He was relentless and as he got all riled up, his wife (I assumed) and a few other people were all trying to stop him from launching himself at us. It is usually not like Silver Bullet to be as confrontational as I am, and when he did (while he was wearing Spud!), I had to pull Silver Bullet away as it got all intense. That stupid guy was just hideous!

I assumed he must have been related to the boy, possibly his grandson or something (or why else would he be so defensive?). At the back of my mind, I was actually more petrified that it would get out of hand, and if he is an influential guy, there may be a chance that he may get people to come after us! In fact, the chances of the rest of the Thais ganging up on us to side with him were very real as we are the foreigners, regardless if it was his fault in the first place.

Still seething, we walked away…his yelling and abuses could still be heard from a distance.

It was not pleasant. In fact, that was one of the most uncivilized ways for any mature adult to deal with such a situation. Had he been nicer about the fact that he is unhappy that I was disciplining his grandchild,  the least he could do was come to me and ask for an explanation. Instead, abuses were hurled in a language I don’t quite understand, and trying to lure us to get into a physical scuffle  if it was up to him; an assumption I made, judging from his aggressive body language.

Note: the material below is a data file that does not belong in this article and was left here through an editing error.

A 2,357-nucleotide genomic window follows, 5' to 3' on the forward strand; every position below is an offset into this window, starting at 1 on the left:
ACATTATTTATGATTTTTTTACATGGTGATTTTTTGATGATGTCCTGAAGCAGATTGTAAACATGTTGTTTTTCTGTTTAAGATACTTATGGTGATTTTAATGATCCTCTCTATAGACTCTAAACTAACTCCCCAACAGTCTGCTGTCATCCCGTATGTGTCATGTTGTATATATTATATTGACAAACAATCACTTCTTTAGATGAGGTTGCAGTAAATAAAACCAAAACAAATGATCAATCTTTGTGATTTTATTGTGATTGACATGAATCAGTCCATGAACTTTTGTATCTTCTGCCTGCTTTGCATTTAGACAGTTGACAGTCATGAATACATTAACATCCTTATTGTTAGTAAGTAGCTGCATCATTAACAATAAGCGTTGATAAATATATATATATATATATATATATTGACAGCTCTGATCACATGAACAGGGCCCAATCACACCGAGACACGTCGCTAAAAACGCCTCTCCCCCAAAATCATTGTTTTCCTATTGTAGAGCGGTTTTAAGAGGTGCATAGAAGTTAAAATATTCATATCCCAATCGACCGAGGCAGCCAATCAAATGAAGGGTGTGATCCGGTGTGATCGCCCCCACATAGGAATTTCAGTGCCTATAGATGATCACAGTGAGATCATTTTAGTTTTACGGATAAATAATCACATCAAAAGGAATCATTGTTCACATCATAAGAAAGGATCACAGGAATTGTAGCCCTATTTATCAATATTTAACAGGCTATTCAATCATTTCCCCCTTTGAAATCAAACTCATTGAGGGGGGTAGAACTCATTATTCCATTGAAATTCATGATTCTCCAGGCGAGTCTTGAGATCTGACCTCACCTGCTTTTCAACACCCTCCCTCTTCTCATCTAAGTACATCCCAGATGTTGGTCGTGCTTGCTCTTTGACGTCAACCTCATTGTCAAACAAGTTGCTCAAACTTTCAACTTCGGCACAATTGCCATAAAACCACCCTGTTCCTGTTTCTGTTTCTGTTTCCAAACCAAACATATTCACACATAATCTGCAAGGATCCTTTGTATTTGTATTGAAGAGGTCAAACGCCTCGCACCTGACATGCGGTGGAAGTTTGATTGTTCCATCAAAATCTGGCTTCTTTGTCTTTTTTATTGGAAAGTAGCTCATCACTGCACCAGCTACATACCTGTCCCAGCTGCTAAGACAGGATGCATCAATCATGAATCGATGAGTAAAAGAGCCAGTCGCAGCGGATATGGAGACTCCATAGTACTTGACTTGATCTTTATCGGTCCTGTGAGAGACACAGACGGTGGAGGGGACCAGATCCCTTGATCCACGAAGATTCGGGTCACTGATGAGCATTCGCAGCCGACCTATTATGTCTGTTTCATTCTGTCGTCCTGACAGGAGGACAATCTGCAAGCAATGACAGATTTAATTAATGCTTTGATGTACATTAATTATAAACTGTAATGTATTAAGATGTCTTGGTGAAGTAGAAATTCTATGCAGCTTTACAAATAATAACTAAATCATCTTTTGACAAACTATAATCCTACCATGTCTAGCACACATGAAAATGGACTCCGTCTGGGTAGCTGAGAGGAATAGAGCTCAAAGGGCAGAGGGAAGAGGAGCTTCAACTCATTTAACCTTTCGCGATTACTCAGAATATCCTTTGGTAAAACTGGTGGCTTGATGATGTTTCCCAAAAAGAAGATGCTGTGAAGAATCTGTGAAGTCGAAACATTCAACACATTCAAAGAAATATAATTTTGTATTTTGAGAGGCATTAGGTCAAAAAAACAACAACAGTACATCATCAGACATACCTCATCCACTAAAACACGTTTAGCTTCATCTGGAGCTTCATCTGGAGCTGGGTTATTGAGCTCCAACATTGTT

Honestly, I have nothing against the kid, but I blame his behaviour solely on his parents/guardian who fails to see the effect he would have on other people as they think it is OKAY to turn their heads with an excuse, “oh! He is just a little child!”Sure, he is just a little child on his way to ascend the throne to bullyism and being a menace to society, that’s what!

Granted, if Spud happens to be the bully, I would also like it very much for the adults who saw Spud bullying other kids put Spud in her place. I would certainly appreciate the gesture of any parent coming forward to me and inform me of Spud’s misdeeds so that Spud knows she won’t get away with any of it. There are of course, always 2 sides of a coin – but I’d like to think that I can be fair as a parent and as an adult.

Of course there would come a time when Spud needs to stand up for herself, for I can’t always be defending her all the time. However, until that time comes, she is still a defenseless child who could barely string 5 words together to form a sentence, let alone understand the whole concept of bullying. My primary instinct is to protect her from getting physically hurt just because of another child’s misdeeds from poor disciplinary measures exercised by the parents/guardian.

I don’t have the patience for rudeness and bullying. And for fucks’ sake – you are the parent, these kids are your responsibility and yes, boundaries need to be established. As parents, if you don’t start setting the boundaries now, then when?Please PARENT,  if you have kids.  If you are not there to do the job, delegate that task to the nanny/guardian who is minding your kids and give them the authority to do the disciplining.

And, as for that stupid fuck -faced Thai guy who hurled abuses at us, I hope you fall flat on your face one of these days, break your teeth and choke on them as your beloved grandchild stomp all over you on your big, fat, arrogant and senseless head!

Posted by:    |    1 Comment
  1. I know how you feel. I have seen my share of ‘unparenting'(for the lack of a better word) adults. Most times I walk away, since I think they didn’t deserve me enlightening them.